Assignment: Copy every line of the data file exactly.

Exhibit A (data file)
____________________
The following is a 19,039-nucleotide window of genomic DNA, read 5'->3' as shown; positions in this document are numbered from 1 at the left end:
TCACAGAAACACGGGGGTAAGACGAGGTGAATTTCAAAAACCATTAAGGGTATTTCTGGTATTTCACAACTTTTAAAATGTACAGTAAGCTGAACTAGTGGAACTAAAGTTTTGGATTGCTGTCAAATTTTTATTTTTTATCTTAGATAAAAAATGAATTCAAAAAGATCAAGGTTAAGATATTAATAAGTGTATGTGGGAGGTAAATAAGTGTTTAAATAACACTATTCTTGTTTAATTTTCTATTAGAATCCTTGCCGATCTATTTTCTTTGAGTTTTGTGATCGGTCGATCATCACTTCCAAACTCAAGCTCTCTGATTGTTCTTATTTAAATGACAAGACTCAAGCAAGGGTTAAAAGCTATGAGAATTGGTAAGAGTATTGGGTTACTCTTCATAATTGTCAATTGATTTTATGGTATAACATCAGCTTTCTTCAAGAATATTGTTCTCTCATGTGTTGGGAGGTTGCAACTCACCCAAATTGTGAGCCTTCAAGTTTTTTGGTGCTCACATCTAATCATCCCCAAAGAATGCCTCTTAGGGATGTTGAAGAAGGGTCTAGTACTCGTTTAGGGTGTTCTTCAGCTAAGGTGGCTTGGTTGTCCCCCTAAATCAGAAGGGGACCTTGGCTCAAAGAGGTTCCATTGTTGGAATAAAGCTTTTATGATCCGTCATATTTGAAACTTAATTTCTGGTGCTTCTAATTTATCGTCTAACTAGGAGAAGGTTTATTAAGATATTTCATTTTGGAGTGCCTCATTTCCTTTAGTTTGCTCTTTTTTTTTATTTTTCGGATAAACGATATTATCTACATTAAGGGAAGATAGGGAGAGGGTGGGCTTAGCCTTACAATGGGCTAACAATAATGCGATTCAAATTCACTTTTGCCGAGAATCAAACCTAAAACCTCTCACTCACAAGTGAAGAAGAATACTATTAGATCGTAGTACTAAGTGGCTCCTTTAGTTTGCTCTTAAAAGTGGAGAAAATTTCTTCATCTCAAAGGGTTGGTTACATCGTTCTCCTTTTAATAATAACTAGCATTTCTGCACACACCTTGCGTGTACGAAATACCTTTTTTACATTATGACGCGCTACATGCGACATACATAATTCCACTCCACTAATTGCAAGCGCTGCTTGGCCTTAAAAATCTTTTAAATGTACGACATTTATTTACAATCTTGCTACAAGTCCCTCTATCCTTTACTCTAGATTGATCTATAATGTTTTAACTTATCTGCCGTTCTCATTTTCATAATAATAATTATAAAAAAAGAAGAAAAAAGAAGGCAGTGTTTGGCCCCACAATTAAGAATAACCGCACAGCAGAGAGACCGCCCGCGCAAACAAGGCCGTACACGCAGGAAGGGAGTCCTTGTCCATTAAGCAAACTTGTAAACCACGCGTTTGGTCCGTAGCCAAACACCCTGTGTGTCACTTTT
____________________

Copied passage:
The following is a 19,039-nucleotide window of genomic DNA, read 5'->3' as shown; positions in this document are numbered from 1 at the left end:
TCACAGAAACACGGGGGTAAGACGAGGTGAATTTCAAAAACCATTAAGGGTATTTCTGGTATTTCACAACTTTTAAAATGTACAGTAAGCTGAACTAGTGGAACTAAAGTTTTGGATTGCTGTCAAATTTTTATTTTTTATCTTAGATAAAAAATGAATTCAAAAAGATCAAGGTTAAGATATTAATAAGTGTATGTGGGAGGTAAATAAGTGTTTAAATAACACTATTCTTGTTTAATTTTCTATTAGAATCCTTGCCGATCTATTTTCTTTGAGTTTTGTGATCGGTCGATCATCACTTCCAAACTCAAGCTCTCTGATTGTTCTTATTTAAATGACAAGACTCAAGCAAGGGTTAAAAGCTATGAGAATTGGTAAGAGTATTGGGTTACTCTTCATAATTGTCAATTGATTTTATGGTATAACATCAGCTTTCTTCAAGAATATTGTTCTCTCATGTGTTGGGAGGTTGCAACTCACCCAAATTGTGAGCCTTCAAGTTTTTTGGTGCTCACATCTAATCATCCCCAAAGAATGCCTCTTAGGGATGTTGAAGAAGGGTCTAGTACTCGTTTAGGGTGTTCTTCAGCTAAGGTGGCTTGGTTGTCCCCCTAAATCAGAAGGGGACCTTGGCTCAAAGAGGTTCCATTGTTGGAATAAAGCTTTTATGATCCGTCATATTTGAAACTTAATTTCTGGTGCTTCTAATTTATCGTCTAACTAGGAGAAGGTTTATTAAGATATTTCATTTTGGAGTGCCTCATTTCCTTTAGTTTGCTCTTTTTTTTTATTTTTCGGATAAACGATATTATCTACATTAAGGGAAGATAGGGAGAGGGTGGGCTTAGCCTTACAATGGGCTAACAATAATGCGATTCAAATTCACTTTTGCCGAGAATCAAACCTAAAACCTCTCACTCACAAGTGAAGAAGAATACTATTAGATCGTAGTACTAAGTGGCTCCTTTAGTTTGCTCTTAAAAGTGGAGAAAATTTCTTCATCTCAAAGGGTTGGTTACATCGTTCTCCTTTTAATAATAACTAGCATTTCTGCACACACCTTGCGTGTACGAAATACCTTTTTTACATTATGACGCGCTACATGCGACATACATAATTCCACTCCACTAATTGCAAGCGCTGCTTGGCCTTAAAAATCTTTTAAATGTACGACATTTATTTACAATCTTGCTACAAGTCCCTCTATCCTTTACTCTAGATTGATCTATAATGTTTTAACTTATCTGCCGTTCTCATTTTCATAATAATAATTATAAAAAAAGAAGAAAAAAGAAGGCAGTGTTTGGCCCCACAATTAAGAATAACCGCACAGCAGAGAGACCGCCCGCGCAAACAAGGCCGTACACGCAGGAAGGGAGTCCTTGTCCATTAAGCAAACTTGTAAACCACGCGTTTGGTCCGTAGCCAAACACCCTGTGTGTCACTTTT